Weekly Investment Update
Top 10 Indications The Economic Outlook Is Brighter Than Expected
Published Wednesday, December 31, 1969 at: 2:00 PM EST
Here are the 10 top facts indicating the U.S. economy is stronger than expected.
10. The Index of U.S. leading economic indicators ticked up for the third month in a row — +0.6% in July, +0.5% in June, and +0.1% in May — and it is designed as a forward-looking index of 10-subindexes.
9. The 4.3% growth rate forecast from the Federal Reserve Bank of Atlanta — a model that grows more accurate as the end of a quarter nears — towers over the 2.2% quarterly growth rate averaged since the end of The Great Recession in March 2009.
8. Retail sales are gangbusters, growing 50% faster than in the last economic expansion.
7. Sales at bars and restaurants grew 9.3% in the most recent 12 months. People are into partying.
6. The Small Business Optimism Index hit its second-highest level in its 45-year history in July, and small business creates 70% of net new jobs in the private sector.
5. Employee wages and benefits, as measured by the Employment Cost Index, rose a sharp 2.8% in the second quarter of 2018, but the higher cost was not passed on to consumers and the overall rate of inflation remained just.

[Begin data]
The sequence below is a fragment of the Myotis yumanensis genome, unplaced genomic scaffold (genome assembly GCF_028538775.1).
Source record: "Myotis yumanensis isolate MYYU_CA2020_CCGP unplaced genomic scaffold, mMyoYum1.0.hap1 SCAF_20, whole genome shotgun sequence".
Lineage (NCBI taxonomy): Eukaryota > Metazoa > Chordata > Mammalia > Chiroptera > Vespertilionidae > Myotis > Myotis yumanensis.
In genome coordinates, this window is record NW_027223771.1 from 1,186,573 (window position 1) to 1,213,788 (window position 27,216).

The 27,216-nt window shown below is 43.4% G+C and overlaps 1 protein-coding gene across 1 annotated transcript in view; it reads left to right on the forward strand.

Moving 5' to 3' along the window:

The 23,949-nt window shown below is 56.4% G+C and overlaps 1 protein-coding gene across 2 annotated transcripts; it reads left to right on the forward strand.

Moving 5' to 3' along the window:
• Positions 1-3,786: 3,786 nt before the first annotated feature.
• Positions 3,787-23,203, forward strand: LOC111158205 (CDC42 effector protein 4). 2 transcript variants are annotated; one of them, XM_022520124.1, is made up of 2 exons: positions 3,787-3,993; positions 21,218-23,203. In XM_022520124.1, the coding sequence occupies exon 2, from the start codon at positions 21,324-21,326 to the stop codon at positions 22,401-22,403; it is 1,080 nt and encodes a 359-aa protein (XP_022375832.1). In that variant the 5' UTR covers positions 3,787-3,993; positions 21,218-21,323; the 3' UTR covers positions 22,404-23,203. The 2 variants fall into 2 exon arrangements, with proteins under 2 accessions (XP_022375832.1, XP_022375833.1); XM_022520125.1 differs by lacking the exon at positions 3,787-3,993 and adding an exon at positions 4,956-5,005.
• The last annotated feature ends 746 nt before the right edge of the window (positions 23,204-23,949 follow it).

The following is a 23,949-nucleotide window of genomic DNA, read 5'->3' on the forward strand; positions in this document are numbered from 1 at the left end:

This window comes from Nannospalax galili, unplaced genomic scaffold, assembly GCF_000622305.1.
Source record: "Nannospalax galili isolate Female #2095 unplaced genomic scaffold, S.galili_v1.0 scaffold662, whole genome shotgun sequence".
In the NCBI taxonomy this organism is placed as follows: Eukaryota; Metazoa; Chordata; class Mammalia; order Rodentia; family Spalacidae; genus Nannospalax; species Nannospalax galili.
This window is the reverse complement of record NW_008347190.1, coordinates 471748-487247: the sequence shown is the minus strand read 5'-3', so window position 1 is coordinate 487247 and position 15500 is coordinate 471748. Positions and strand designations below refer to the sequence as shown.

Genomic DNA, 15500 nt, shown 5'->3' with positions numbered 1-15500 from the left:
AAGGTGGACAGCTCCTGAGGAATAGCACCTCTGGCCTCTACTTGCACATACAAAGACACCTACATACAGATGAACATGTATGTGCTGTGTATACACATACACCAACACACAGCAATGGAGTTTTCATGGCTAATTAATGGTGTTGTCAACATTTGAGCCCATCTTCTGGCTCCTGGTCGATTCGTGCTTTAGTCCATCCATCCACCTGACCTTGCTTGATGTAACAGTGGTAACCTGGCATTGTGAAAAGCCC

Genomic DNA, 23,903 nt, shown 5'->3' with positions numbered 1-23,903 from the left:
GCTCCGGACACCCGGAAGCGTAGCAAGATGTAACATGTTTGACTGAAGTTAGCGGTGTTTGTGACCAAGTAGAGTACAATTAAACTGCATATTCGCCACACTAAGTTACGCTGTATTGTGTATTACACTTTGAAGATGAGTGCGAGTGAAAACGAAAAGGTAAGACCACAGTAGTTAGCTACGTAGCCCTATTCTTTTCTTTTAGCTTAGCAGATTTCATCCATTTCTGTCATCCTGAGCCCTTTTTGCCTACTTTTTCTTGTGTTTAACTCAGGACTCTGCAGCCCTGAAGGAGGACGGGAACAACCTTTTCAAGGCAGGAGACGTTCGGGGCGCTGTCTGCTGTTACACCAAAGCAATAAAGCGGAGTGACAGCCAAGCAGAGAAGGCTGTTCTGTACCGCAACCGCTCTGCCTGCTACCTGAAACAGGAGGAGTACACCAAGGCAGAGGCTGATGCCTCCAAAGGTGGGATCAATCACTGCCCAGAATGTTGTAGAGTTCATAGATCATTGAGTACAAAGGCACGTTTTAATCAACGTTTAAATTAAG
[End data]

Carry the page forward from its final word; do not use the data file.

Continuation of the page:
4. Productivity surged in the second quarter of 2018, which explains why inflation did not rise as fast as wages and benefits, and that's about the best thing you could hope for: increased productivity.
3. Labor costs, by far the biggest driver of inflation, declined in the second quarter, reflecting the surge in Q2 productivity.
2. The difference between the nominal 10-year U.S. Treasury bond yield and the yield on Treasury Inflation-Protected Securities (TIPS) indicates the market's expectations of a 10-year inflation rate of 2.1%, which is just what the Federal Reserve expects and is in line with current Fed policy.
1. Hopes for synchronous U.S. and foreign growth were dispelled in recent months by slowing growth in China and Europe, and heightened fears of a trade war, but the latest International Monetary Fund forecast for 3.9% world growth in 2018 and 2019 indicates that predictions of the demise of foreign and U.S. growth synchronicity were exaggerated.
This article was written by a veteran financial journalist based on data compiled and analyzed by independent economist, Fritz Meyer. While these are sources we believe to be reliable, the information is not intended to be used as financial advice without consulting a professional about your personal situation. Indices are unmanaged and not available for direct investment. Investments with higher return potential carry greater risk for loss. Past performance is not an indicator of your future results.
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